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#76 MikeBOKC

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Posted 22 April 2014 - 07:32 AM

It might help some to recognize the very significant difference between belief and knowledge.

Belief is faith-based . . . "I believe in God" or "I believe I could win the lottery."

Knowledge is fact based. It is a fact that if I drop something now it will fall to earth, based on knowledge about how gravity works.

You are never going to bridge the gap between the two because they are mutually exclusive.
 

#77 SteveRosenow

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Posted 22 April 2014 - 08:09 AM

It might help some to recognize the very significant difference between belief and knowledge.

Belief is faith-based . . . "I believe in God" or "I believe I could win the lottery."

Knowledge is fact based. It is a fact that if I drop something now it will fall to earth, based on knowledge about how gravity works.

You are never going to bridge the gap between the two because they are mutually exclusive.


And yet that is why religion has no business intermingling with science. It is also why I find a bit of hypocrisy in those who are in this hobby of amateur astronomy and at the same time attend the church (I have known a few personally). To me, the mere action of engaging in amateur astronomy and then going to church can be viewed by some as an oxymoron.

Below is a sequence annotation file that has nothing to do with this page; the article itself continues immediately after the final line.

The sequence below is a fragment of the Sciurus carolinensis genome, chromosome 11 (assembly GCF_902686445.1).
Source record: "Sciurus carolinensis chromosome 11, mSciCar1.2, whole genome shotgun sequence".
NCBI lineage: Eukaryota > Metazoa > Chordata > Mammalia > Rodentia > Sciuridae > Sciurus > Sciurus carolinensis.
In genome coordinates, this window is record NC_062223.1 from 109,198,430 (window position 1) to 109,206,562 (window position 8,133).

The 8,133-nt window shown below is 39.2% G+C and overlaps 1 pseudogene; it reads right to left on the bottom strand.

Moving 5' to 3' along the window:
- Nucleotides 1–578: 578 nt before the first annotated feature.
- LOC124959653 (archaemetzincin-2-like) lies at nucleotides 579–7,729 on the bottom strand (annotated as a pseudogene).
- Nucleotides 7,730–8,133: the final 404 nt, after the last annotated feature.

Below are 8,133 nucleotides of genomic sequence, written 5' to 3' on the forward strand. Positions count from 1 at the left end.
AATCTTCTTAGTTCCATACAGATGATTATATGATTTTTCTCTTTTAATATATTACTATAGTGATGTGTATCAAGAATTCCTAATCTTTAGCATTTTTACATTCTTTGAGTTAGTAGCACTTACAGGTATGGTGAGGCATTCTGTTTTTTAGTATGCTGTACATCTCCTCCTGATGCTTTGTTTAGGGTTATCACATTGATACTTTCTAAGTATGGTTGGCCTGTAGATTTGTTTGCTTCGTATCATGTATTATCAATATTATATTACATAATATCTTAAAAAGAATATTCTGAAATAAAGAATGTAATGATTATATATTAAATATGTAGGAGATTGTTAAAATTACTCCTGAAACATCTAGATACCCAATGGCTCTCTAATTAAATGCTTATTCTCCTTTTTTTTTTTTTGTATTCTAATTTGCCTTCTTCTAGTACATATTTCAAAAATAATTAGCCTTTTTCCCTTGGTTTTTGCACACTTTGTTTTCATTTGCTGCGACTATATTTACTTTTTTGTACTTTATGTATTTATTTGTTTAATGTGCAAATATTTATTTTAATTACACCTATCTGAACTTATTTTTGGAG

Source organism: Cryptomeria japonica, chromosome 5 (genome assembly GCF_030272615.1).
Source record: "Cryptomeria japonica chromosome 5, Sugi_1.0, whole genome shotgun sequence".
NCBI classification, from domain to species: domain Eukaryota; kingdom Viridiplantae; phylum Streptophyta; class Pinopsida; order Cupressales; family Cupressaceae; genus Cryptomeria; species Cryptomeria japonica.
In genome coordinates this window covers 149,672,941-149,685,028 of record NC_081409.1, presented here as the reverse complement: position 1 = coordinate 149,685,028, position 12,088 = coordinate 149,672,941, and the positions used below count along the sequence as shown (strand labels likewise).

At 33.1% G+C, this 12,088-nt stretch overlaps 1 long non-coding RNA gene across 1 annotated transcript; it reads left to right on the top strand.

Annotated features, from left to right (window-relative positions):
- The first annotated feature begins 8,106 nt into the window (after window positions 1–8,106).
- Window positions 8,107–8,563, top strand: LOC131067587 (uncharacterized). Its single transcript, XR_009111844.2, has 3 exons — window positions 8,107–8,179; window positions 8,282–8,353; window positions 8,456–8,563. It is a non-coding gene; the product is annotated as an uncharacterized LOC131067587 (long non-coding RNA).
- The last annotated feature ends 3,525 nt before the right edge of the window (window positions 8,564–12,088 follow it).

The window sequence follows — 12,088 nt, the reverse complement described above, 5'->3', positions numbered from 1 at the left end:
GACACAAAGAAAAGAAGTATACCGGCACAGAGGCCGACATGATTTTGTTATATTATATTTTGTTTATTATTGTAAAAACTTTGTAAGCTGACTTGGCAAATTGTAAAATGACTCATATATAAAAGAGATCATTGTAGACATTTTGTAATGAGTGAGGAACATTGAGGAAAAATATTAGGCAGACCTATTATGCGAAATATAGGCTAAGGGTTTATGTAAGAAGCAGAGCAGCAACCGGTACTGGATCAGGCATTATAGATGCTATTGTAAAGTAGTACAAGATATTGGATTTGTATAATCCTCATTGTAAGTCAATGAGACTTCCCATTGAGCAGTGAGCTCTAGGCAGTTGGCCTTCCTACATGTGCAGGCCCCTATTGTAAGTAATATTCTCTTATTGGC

With respect to Neil deGrasse Tyson's remarks on our ancestral origins, they were spot on. For one, nearly all primates on this third stone from a class G star we call home, share an overwhelming majority of the exact same DNA markers - in some cases nearly 99% identical. And nearly all primates, along with humans, are the only species of mammalia on this planet with the exception of a very few marsupials, that carry opposable thumbs.
 

#78 rmollise

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Posted 22 April 2014 - 08:10 AM

The whole program is nothing but wild speculation.


Like? Example? :question:
 

#79 Shane LaPierre

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Posted 22 April 2014 - 09:20 AM

I appreciate the comments telling me (Pastor of a great church) telling me I can't be a thinking, knowledgeable amateur scientist and attend - or even lead a congregation.

Thanks for the boundaries.

Truthfully, I have no desire to bring this up on this forum... but I can't let this go. Just don't say anything. I'm pretty sure you have NO IDEA what you are talking about to make comments like that. Carry on.
 

#80 Chuck Hards

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Posted 22 April 2014 - 09:24 AM

NGT lives in NYC. He's never actually *seen* the night sky. Give him a break. :lol:

- Jim


You were probably being facetious, but NdGT was actually an avid amateur astronomer as teenager, even before he started college. He attended youth astronomy camps under dark skies, away from his urban home.